Competitive Solid Earth Science Data-Intensive Computational Research in 2030: What Will it Look Like?

L Wyborn1, B Evans1, T Rawling2, R Fraser3, T Whiteway4, A Burton5

1National Computational Infrastructure, ANU, Canberra, Canberra, 2AuScope Ltd, Melbourne, Australia, 3CSIRO, Perth, Australia, 4Geoscience Australia, Canberra ACT, Australia, 5Australian Research Data Commons, Canberra ACT, Australis


Solid Earth research is capable of playing a pivotal role in decadal challenges, such as minimising risk from geohazards, responsible utilisation of mineral, energy and water resources, and sustainable development of cities. Effective resolution of these challenges will require access to compute, software and data resources at scales unavailable today.

Internationally by 2030, leading-edge computational infrastructures will be exascale and the EU has funded the development of Exascale-compatible codes through the Center of Excellence for Exascale in Solid Earth (ChEESE). Combined, these developments in hardware and software will help achieve realistic resolution of solid Earth research challenges that today are unaffordable in terms of model resolution, physical complexity, duration and uncertainty.

But data struggles to keep pace. There are more producers of data, and the exponential growth in the diversity, volume and complexity of data is creating a confusing, data-overloaded ecosystem. Yet, today’s noise is tomorrow’s signal. Enabling analysis of the full spectrum of data – from raw to highly processed – will allow new insights leading to more informed evidence-based decisions.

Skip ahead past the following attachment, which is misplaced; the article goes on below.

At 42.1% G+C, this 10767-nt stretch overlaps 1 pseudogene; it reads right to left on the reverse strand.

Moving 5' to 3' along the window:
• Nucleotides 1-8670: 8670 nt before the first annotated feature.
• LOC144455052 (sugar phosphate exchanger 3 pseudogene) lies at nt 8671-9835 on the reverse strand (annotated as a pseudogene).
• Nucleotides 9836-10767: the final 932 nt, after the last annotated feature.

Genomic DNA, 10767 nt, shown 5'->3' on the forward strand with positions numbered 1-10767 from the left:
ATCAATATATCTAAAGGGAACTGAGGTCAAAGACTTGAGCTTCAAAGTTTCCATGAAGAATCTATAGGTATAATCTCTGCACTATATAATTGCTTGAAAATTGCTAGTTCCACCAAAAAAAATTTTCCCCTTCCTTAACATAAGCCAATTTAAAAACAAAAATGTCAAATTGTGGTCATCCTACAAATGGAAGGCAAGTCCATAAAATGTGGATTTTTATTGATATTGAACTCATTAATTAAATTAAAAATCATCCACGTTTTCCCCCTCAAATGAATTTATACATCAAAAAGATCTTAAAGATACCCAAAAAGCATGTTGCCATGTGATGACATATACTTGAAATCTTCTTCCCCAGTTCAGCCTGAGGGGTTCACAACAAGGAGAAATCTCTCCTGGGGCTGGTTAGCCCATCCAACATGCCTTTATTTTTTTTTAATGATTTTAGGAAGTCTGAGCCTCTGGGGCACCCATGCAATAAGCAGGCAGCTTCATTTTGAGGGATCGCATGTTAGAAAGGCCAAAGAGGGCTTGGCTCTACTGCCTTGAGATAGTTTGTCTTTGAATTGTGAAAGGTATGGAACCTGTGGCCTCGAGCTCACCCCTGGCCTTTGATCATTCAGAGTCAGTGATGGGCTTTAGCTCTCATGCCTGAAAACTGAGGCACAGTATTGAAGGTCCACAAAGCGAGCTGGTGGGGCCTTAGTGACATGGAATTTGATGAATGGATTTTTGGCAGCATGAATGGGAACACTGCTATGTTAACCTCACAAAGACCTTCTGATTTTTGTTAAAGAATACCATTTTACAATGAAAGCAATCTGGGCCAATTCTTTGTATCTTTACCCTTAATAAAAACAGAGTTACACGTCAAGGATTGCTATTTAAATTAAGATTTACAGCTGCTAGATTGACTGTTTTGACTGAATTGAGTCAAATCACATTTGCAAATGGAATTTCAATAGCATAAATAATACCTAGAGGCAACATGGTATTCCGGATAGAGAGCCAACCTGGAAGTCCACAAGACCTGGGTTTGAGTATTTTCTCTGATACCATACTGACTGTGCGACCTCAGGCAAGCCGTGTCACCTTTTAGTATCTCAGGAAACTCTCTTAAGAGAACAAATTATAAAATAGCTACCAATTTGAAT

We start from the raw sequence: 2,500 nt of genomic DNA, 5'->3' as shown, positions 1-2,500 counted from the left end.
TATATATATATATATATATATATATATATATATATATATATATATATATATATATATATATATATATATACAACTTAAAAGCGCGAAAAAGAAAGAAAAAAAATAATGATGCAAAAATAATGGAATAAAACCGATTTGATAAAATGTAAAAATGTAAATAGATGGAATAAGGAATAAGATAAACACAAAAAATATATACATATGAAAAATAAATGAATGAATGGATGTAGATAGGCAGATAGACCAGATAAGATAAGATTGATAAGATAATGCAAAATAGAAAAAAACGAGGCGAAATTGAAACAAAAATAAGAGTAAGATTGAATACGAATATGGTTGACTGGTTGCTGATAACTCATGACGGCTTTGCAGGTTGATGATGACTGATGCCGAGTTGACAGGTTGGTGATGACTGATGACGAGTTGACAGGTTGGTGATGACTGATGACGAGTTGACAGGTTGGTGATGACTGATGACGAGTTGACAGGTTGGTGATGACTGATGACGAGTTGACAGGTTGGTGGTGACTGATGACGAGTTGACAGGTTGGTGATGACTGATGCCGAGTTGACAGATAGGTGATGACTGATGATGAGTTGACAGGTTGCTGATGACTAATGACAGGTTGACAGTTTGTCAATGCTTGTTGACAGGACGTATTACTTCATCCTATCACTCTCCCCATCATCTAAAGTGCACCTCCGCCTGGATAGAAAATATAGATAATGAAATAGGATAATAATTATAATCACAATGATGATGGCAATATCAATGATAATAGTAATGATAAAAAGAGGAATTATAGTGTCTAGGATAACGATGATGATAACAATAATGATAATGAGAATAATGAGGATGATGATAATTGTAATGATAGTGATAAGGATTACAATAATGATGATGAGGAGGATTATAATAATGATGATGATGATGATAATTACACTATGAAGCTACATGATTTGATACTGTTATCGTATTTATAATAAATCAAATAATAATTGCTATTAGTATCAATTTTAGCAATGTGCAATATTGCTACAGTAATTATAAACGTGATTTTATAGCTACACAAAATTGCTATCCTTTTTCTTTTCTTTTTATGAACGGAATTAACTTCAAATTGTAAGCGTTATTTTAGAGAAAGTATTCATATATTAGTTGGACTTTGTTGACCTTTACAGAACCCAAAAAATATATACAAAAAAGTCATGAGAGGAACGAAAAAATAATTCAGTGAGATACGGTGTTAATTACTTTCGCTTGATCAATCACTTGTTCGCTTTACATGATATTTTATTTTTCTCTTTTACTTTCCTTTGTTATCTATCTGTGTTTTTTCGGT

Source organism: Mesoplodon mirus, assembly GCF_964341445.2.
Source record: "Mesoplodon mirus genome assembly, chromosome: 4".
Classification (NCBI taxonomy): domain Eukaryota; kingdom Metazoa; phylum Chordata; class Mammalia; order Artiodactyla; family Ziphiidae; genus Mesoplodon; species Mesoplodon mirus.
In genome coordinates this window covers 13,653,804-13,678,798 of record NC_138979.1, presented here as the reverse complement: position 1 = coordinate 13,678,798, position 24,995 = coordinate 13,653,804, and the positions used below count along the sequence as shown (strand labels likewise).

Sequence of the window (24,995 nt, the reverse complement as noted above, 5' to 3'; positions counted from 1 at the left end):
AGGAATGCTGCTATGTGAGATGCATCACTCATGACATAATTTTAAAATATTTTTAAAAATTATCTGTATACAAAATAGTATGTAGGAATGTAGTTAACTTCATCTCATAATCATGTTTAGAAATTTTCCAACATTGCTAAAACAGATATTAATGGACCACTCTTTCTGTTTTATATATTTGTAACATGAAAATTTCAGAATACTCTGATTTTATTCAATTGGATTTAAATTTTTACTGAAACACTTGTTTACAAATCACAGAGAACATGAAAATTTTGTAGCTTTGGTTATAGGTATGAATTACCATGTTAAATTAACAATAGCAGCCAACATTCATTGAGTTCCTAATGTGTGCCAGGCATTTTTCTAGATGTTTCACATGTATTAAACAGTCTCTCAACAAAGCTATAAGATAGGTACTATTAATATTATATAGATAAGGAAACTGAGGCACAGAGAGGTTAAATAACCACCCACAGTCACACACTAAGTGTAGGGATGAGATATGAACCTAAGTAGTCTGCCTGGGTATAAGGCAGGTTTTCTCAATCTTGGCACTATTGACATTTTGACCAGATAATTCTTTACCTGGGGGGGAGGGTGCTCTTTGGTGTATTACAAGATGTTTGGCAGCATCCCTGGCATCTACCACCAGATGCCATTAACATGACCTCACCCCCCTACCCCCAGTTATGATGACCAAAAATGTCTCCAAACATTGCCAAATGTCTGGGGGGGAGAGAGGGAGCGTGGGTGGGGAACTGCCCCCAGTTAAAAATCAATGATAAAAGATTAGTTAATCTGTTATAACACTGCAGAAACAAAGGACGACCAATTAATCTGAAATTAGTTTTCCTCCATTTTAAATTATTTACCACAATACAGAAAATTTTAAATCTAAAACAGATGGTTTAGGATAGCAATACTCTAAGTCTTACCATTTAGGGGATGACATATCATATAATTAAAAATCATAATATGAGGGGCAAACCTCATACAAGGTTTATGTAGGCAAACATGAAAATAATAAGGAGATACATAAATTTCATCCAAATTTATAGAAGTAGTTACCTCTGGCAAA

By 2030, for Australia to keep pace with international opportunities and ensure we can best use our data to meet decadal challenges, we need to work together to ensure our data is online, machine actionable, in modern self-describing formats, with minimal processing or compression. As a high priority, we are working together to identify Australia’s vast solid Earth data assets, determine their readiness, and ensure their preservation, to enable Australian researchers to be nationally impactful and internationally competitive.


Lesley Wyborn is an Adjunct Fellow at the National Computational Infrastructure and RSES at ANU and works part time for the Australian Research Data Commons. She previously had 42 years’ experience from 1972 to 2014 in Geoscience Australia in scientific research (geochemistry and mineral systems research)  and in geoscientific data management. She is currently Chair of the Australian Academy of Science ‘National Data in Science Committee’ and is on the American Geophysical Union Data Management Advisory Board and the Earth Science Information Partners Board. She was awarded the Australian Government Public Service Medal in 2014, the 2015 Geological Society of America Career Achievement Award in Geoinformatics and the 2019 US Earth Science Information Partners Martha Maiden Award.


AeRO is the industry association focused on eResearch in Australasia. We play a critical coordination role for our members, who are actively transforming research via Information Technology. Organisations join AeRO to advance their own capabilities and services, to collaborate and to network with peers. AeRO believes researchers and the sector significantly benefit from greater communication, coordination and sharing among the increasingly different and evolving service providers.